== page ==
Protection of Confidential Information

On a daily basis, individual and businesses create commercially sensitive information that create that competitive edge in an already competitive marketplace.

Free Initial Consultation


What is considered confidential information?

Examples of confidential information includes customer lists, marketing plans, product development plans (yet to be patented) and documentation. Put simply, a documentation or information that has not been publicly disclosed is considered confidential. Confidential information, know-how or trade secrets can represent considerable value to a business.

The best way to protect confidential information is with a signed confidentiality agreement, known also as a non-disclosure agreement. Having an agreement of this type in place properly prepared will clearly document the respective obligations of the signing parties. Importantly it should clearly articulate what the recipient of the confidential information can or cannot do with the confidential information being disclosed.

Showing breach of confidence

Even without an agreement in place, the equitable action for breach of action is available in certain circumstances. To show that there has been breach of confidence, the party asserting the breach needs to show:

  1. the information imparted is confidential and not in the public domain;
  2. the information was imparted in such a way that there was an obligation on the recipient of that information to keep it confidential; and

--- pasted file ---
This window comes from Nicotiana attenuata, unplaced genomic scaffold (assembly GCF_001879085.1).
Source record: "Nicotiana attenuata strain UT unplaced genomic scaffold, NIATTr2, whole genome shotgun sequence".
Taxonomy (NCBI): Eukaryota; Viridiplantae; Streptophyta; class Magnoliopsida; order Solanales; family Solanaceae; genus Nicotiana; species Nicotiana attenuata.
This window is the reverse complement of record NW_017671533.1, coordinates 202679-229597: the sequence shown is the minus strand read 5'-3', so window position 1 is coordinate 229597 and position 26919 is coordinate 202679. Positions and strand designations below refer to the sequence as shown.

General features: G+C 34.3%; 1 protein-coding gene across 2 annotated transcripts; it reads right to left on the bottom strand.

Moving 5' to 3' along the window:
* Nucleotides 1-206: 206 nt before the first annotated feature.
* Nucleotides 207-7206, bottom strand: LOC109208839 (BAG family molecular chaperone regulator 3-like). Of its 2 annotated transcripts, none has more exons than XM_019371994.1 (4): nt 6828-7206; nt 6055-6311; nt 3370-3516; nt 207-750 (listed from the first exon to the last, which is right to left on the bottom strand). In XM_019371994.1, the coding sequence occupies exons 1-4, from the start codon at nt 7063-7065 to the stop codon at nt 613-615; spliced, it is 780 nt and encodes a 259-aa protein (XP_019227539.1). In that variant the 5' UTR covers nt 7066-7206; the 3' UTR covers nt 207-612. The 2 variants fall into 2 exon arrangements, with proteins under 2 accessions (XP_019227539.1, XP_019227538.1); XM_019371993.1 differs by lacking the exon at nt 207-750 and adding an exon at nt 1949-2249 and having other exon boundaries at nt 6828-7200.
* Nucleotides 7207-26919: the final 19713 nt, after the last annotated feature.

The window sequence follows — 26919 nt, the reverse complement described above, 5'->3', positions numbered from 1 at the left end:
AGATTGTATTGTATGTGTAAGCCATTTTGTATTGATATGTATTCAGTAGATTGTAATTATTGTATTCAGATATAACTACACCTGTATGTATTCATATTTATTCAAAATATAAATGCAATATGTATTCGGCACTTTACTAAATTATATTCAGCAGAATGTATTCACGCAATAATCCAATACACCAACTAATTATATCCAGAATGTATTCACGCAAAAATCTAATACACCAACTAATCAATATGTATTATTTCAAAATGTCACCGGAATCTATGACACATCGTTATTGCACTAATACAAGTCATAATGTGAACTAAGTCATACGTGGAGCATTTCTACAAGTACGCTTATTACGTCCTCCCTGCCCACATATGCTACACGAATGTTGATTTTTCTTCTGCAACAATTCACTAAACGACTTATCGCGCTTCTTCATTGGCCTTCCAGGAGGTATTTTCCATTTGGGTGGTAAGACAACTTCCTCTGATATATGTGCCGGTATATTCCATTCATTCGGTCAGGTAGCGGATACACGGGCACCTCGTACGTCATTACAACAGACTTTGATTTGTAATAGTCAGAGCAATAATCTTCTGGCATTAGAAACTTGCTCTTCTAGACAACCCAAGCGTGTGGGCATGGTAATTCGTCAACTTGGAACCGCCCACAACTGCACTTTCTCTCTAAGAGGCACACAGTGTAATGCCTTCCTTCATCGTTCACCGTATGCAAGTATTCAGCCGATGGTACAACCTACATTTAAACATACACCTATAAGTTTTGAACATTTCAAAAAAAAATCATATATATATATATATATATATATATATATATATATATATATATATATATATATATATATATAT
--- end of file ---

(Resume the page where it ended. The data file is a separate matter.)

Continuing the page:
3. the recipient of that information uses it or discloses it to another without the permission of the confiding party.

Why protect confidential information?

Given the potential value of that lies in confidential information, it can be an important business consideration to protect that value and revenue stream if misused. Some of the more common scenarios where a dispute arises in relation to misuse of confidential information include an ex-employee’s use to the former employer’s customer lists or the recipient of a business pitch subsequently going on to separately commercialise that information.

Like any business expense, deciding to defend or enforce your rights in a breach of confidence dispute requires a careful cost benefit analysis. We understand that. Our approach is to understand your business objectives, understand where any potential dispute resolution strategy or, if required, litigation, fits within those objectives and then provide you with all your relevant options and strategic considerations.

How we can help you

  • Confidential information / trade secret advice, strategy & recommendations
  • Confidential information disputes and related dispute resolution strategy
  • Confidential information litigation proceedings in the Federal Circuit Court of Australia or Federal Court of Australia
  • Preparation of confidential information / non-disclosure agreements
  • Preparation of any resulting settlement agreements

Our Protection of Confidential Information Team

Colin Cheung
Principal | Lawyer @ Actuate IP
Cameron Lang
Senior Associate | Lawyer @ Actuate IP
Paola Rios
Legal Projects Administrator & Trade Mark Attorney @ Actuate IP
Amy O’Bryan
Associate | Lawyer @ Actuate IP